1920s

I’m not going to do these in order, but we might as well start at the beginning.

You might enjoy picturing yourself watching the birth of cinema, each shot a bold prediction of what might come in the future of the form. You can feel all smart and accomplished as you cross these off your list and later notice homages by big names. Others have claimed to really learn a lot from them and even that they enjoyed these movies.

They’re lying to you. Movies from the 1920s and earlier are basically all unwatchable. Without sound they’re unnerving. None of the acting can be taken seriously. On top of that, you’ll see a guy mouthing and then it cuts to a separate shot just to show you what he said. If anyone gets more than 15 minutes through Battleship Potemkin, they are either trying way to hard or have to write a paper about it.

Great news! None of this matters because watching ancient movies isn’t required to appreciate their importance. You also don’t need to drive a Model T to work for a week to understand they were important to automobile history. Just read about it. If someone says some movie invented shooting a conversation from two angles, take their word for it. Great job everyone, you nailed it. That totally caught on.

Earlier I mentioned that the acting can’t be taken seriously. To be fair, many of the most touted figures were comedians, so they were trying not to be taken seriously. I haven’t really sought those movies out. Check out a couple clips of Charlie Chaplin and Buster Keaton on YouTube to see them predate Bugs Bunny and Jackie Chan respectively. I felt like I got the gist but if you’re more interested in comedy history let me know how they are.

The two movies I really enjoyed from the 1920s are coincidentally the only ones I’ve finished. If you think I missed some, sorry, I’ve avoided them because I’m an uncultured plebe.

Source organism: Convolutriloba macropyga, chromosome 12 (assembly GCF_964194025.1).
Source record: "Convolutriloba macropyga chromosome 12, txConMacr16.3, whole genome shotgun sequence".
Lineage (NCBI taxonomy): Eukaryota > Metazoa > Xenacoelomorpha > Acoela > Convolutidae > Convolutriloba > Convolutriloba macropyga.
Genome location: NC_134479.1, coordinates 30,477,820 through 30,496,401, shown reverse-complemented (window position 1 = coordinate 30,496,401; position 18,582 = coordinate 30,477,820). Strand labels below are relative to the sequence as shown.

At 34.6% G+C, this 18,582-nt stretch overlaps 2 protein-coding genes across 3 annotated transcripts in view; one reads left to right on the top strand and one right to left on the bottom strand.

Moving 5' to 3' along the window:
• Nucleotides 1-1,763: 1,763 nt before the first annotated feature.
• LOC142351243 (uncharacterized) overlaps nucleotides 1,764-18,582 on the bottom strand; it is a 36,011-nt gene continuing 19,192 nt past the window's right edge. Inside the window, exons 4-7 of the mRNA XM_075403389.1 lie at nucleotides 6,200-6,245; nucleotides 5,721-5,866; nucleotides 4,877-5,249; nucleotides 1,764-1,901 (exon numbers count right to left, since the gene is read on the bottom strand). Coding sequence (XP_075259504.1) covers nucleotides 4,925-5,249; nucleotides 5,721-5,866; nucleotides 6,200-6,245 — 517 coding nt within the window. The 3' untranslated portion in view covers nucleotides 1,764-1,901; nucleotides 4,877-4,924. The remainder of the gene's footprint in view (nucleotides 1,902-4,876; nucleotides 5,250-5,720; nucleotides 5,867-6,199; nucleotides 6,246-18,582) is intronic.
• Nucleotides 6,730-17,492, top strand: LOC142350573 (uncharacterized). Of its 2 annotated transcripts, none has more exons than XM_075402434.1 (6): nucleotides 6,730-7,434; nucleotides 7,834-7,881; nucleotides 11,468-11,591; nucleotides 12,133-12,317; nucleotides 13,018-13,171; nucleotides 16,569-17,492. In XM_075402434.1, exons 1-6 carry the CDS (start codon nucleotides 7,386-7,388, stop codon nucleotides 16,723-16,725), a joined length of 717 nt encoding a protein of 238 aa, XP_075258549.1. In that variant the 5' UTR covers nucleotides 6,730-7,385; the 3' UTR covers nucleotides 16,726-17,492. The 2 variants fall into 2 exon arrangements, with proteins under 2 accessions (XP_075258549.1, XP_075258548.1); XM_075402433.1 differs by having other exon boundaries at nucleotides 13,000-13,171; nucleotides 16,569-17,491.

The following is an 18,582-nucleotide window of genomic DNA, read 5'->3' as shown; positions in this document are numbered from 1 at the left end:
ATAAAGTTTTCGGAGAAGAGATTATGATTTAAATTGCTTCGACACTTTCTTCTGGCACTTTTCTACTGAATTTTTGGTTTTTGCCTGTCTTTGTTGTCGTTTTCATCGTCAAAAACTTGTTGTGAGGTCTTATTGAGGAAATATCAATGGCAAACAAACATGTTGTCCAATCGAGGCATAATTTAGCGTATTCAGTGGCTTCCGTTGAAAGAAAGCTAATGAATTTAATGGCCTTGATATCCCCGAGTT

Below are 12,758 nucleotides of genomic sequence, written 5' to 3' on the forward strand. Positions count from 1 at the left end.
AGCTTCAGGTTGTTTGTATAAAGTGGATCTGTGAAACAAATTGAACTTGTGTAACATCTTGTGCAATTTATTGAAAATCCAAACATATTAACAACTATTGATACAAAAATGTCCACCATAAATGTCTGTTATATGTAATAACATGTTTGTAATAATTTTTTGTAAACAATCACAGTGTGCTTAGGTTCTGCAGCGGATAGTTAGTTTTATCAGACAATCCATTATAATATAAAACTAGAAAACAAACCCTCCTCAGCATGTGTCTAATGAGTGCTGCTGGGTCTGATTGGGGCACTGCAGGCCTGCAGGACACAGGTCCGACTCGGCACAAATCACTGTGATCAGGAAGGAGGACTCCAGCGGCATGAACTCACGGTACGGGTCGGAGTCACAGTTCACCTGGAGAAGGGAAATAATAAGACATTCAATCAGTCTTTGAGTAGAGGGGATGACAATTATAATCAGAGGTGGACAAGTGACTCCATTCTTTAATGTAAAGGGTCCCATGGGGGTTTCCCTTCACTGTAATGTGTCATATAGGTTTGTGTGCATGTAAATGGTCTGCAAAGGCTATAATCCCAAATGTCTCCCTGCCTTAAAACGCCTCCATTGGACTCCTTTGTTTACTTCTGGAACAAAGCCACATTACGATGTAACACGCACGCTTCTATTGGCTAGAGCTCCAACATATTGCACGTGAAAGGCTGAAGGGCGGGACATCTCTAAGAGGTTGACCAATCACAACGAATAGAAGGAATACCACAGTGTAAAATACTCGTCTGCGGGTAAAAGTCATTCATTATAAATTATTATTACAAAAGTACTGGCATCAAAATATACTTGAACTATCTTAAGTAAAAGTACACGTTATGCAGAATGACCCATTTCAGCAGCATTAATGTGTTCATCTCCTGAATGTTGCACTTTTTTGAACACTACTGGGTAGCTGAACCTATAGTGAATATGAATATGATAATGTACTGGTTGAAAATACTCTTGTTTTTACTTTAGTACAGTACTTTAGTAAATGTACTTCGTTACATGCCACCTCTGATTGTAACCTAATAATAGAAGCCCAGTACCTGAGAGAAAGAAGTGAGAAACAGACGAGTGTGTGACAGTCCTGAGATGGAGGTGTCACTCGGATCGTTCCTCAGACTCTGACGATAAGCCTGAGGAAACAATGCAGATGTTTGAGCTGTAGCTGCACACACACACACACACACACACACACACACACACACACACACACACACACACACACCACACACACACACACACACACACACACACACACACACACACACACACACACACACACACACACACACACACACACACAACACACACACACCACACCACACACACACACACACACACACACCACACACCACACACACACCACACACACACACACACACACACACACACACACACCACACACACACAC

The Passion of Joan of Arc

This is the story of Joan of Arc’s imprisonment and trial by the church. It’s shot in a way that makes you feel trapped along with Renee Jeanne Falconetti’s Joan. She can plead and fear and agonize with the best of ’em. The camera is all up in her business to catch that, which apparently was unusual at the time. Church dudes argue, accuse, and just generally are haters throughout. It’ll make you feel for her, and they kept it simple enough that it isn’t distractingly dated.

This movie is a bit slow and distant feeling but has plenty of upsides. It’s kinda cool to have a connection to the past within another connection to the past. Watching something this old does make you think differently about how movies are made and what’s necessary in the movies people make now. Could they get away with way less dialogue? Is it better to be told how someone feels or really see them feeling it? Or even to feel it with them?

Metropolis

It’s the birth (basically) of movie sci-fi, directed by Fritz Lang. The son of a powerful man discovers the oppressive world of the underclass that keeps his way of life going. A prophetic girl pulls him into their uprising, but his father has the girl kidnapped. He plans to ruin the movement’s reputation by copying her likeness onto a killer robot. It’s pretty sweet.

The characters are lively and you are invited to join their just anger. Pulling no punches, the story brings a brutality that makes you think anything could happen next. The designs of buildings, backgrounds and weird technology all add to the imposing futuristic world. The effects obviously can’t compare to the current level of realism, but everything is so evenly fake it feels believable like a cartoon. It’s fun to watch and wonder how they pulled it all off.

The version I watched featured modern electronic music by Giorgio Moroder which rocks. The dialogue was added to the bottom of the screen like subtitles, cutting down the length. For all I know the longer or older releases might be better but I’d recommend this. You can take in all the qualities with fewer distractions.

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